So don't get a K&N. I don't like their kit anyway. There is nothing that shields the filter from engine bay heat. I bought it and learned the hard way.

I will say this though. My stock intake hose would shrink when I reved my truck while doing the seafoam treatment. This is with a good filter and the silencer removed. I believe that there is a bit of a restriction or else the hose would not shrink.

Shrink? I've measured the vacuum in the OEM intake hose at WOT, high RPM, and there isn't any even with the OEM paper filter blocked half way. I suspect what you are calling "shrink" is the intake hose being moved from airflow from the fan.
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Old 06-03-2008
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Originally Posted by Takeda View Post
Shrink? I've measured the vacuum in the OEM intake hose at WOT, high RPM, and there isn't any even with the OEM paper filter blocked half way. I suspect what you are calling "shrink" is the intake hose being moved from airflow from the fan.
No my hose actually went from round to oval and this was just reving it. Maybe since it had been heat soaked all day the rubber got soft.
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  #18  
Old 06-04-2008
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Quote:
Originally Posted by Takeda View Post
You don't think K&N would admit to causing MAF sensor problems do you?
Just hold the K&N up to a light source, and you will see why they pass so
much dirt!! Why do you think UOA shows high Si content on vehicles using
a K&N air filter?
Here is what I found on K&N website. Link
K&N Testing Information

I won't deny that large companies lie about the prodcuts they sell, but that is an entirely separate argument. This is where I got some of my information, and the rest of it is from personal experience.

"We are aware of the “urban myth” (K&N News Story) created by a few dealerships that a vehicle's MAF sensor can be contaminated by K&N filter oil. No evidence has ever been provided to support this “myth” and three years of diagnostic testing by K&N has shown that not only is this allegation not real, it is not even possible. In our opinion, it is an excuse for a dealership and/or the vehicle manufacturer to avoid a legitimate warranty repair. In the last 4 years, we have sold over 10,000,000 lifetime air filters and received only a few hundred calls from consumers who are having dealership or service provider challenges. We believe that Dealership's or service provider's real incentive may be to discourage the use of reusable products so they can sell disposable products over and over. In order to provide consumers with added comfort that they will not be placed in a bad position by a improper warranty denial, we offer our Consumer Protection Pledge."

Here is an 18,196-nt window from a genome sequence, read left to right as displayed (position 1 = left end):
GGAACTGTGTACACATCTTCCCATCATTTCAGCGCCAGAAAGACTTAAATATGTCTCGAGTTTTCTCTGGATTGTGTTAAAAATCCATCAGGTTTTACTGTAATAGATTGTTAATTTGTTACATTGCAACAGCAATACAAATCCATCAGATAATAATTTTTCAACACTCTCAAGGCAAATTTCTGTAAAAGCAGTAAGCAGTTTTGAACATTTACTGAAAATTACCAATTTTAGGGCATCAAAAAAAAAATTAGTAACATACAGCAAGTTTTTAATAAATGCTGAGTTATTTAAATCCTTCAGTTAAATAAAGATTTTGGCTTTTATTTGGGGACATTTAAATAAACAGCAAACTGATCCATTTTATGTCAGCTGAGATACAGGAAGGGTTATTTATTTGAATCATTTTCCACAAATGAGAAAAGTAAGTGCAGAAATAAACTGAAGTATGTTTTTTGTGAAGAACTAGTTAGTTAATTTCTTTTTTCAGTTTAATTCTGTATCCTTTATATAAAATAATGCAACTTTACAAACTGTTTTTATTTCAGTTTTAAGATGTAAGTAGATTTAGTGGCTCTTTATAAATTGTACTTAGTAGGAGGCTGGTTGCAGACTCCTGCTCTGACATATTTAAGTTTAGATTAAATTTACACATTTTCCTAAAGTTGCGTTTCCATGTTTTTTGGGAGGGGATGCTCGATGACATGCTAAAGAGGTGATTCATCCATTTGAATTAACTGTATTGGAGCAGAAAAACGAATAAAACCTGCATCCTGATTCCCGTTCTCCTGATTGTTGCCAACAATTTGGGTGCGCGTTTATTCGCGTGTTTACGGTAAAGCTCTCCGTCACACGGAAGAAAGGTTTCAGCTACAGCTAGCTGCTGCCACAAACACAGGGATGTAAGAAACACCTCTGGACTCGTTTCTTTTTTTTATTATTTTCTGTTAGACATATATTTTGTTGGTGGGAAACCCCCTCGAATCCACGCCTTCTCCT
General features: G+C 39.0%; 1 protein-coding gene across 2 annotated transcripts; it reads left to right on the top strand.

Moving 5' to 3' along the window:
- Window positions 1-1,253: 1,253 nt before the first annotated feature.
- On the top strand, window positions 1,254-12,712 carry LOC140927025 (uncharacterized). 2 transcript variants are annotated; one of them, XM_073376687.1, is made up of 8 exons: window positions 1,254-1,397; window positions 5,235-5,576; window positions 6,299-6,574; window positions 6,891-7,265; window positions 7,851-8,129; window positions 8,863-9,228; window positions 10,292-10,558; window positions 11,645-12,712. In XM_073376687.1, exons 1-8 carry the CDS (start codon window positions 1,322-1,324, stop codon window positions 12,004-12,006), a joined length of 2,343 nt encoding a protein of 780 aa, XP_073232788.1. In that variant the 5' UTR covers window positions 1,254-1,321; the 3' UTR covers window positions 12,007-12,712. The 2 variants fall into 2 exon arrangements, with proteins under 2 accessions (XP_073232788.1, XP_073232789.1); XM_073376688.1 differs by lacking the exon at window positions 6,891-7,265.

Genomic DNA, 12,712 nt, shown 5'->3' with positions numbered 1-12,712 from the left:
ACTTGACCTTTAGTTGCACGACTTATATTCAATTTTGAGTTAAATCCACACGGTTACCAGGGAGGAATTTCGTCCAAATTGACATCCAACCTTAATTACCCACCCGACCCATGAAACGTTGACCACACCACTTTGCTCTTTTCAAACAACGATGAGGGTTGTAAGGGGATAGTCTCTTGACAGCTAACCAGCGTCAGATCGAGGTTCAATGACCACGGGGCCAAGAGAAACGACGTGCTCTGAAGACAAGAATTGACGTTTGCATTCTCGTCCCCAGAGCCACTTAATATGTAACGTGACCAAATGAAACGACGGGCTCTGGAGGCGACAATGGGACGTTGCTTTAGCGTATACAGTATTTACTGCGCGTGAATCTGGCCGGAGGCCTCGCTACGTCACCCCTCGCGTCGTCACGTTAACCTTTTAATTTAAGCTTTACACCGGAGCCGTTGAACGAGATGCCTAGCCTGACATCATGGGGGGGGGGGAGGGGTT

I apologize for Takeda and I hijacking this thread, but it is an excellent debate!
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  #19  
Old 06-04-2008
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I apologize for Takeda and I hijacking this thread, but it is an excellent debate!
lol.....fair enough
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  #20  
Old 06-05-2008
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Originally Posted by dakota772 View Post